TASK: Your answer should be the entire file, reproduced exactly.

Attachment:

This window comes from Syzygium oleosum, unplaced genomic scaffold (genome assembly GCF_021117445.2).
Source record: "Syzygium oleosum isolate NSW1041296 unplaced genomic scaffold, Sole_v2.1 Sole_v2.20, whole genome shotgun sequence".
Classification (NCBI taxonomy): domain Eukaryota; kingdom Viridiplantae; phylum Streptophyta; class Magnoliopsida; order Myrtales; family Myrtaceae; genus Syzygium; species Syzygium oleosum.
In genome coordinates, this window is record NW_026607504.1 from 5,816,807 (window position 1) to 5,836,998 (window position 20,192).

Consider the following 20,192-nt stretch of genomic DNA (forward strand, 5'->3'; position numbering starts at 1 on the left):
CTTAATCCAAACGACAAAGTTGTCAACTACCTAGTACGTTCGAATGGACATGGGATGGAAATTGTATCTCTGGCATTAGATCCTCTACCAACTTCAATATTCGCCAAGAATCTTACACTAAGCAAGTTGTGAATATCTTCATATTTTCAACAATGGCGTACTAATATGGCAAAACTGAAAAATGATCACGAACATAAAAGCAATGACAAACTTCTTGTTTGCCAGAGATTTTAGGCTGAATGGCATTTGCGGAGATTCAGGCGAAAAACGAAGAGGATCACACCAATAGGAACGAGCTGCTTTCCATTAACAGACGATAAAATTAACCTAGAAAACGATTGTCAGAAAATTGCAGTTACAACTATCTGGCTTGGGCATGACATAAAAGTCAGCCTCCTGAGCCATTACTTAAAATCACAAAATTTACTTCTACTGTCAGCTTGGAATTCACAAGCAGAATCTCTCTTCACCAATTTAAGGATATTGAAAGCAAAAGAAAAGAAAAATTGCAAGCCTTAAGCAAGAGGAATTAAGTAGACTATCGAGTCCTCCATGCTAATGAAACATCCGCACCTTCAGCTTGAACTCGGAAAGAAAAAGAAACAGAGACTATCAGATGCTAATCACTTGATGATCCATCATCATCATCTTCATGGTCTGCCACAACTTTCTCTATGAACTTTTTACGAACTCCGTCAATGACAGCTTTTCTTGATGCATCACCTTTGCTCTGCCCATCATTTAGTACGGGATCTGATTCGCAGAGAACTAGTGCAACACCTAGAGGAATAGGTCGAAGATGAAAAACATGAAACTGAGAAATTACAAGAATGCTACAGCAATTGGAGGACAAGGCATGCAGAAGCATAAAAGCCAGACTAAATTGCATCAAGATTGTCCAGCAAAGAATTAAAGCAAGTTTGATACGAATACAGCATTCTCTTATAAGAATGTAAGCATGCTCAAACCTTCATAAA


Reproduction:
This window comes from Syzygium oleosum, unplaced genomic scaffold (genome assembly GCF_021117445.2).
Source record: "Syzygium oleosum isolate NSW1041296 unplaced genomic scaffold, Sole_v2.1 Sole_v2.20, whole genome shotgun sequence".
Classification (NCBI taxonomy): domain Eukaryota; kingdom Viridiplantae; phylum Streptophyta; class Magnoliopsida; order Myrtales; family Myrtaceae; genus Syzygium; species Syzygium oleosum.
In genome coordinates, this window is record NW_026607504.1 from 5,816,807 (window position 1) to 5,836,998 (window position 20,192).

Consider the following 20,192-nt stretch of genomic DNA (forward strand, 5'->3'; position numbering starts at 1 on the left):
CTTAATCCAAACGACAAAGTTGTCAACTACCTAGTACGTTCGAATGGACATGGGATGGAAATTGTATCTCTGGCATTAGATCCTCTACCAACTTCAATATTCGCCAAGAATCTTACACTAAGCAAGTTGTGAATATCTTCATATTTTCAACAATGGCGTACTAATATGGCAAAACTGAAAAATGATCACGAACATAAAAGCAATGACAAACTTCTTGTTTGCCAGAGATTTTAGGCTGAATGGCATTTGCGGAGATTCAGGCGAAAAACGAAGAGGATCACACCAATAGGAACGAGCTGCTTTCCATTAACAGACGATAAAATTAACCTAGAAAACGATTGTCAGAAAATTGCAGTTACAACTATCTGGCTTGGGCATGACATAAAAGTCAGCCTCCTGAGCCATTACTTAAAATCACAAAATTTACTTCTACTGTCAGCTTGGAATTCACAAGCAGAATCTCTCTTCACCAATTTAAGGATATTGAAAGCAAAAGAAAAGAAAAATTGCAAGCCTTAAGCAAGAGGAATTAAGTAGACTATCGAGTCCTCCATGCTAATGAAACATCCGCACCTTCAGCTTGAACTCGGAAAGAAAAAGAAACAGAGACTATCAGATGCTAATCACTTGATGATCCATCATCATCATCTTCATGGTCTGCCACAACTTTCTCTATGAACTTTTTACGAACTCCGTCAATGACAGCTTTTCTTGATGCATCACCTTTGCTCTGCCCATCATTTAGTACGGGATCTGATTCGCAGAGAACTAGTGCAACACCTAGAGGAATAGGTCGAAGATGAAAAACATGAAACTGAGAAATTACAAGAATGCTACAGCAATTGGAGGACAAGGCATGCAGAAGCATAAAAGCCAGACTAAATTGCATCAAGATTGTCCAGCAAAGAATTAAAGCAAGTTTGATACGAATACAGCATTCTCTTATAAGAATGTAAGCATGCTCAAACCTTCATAAA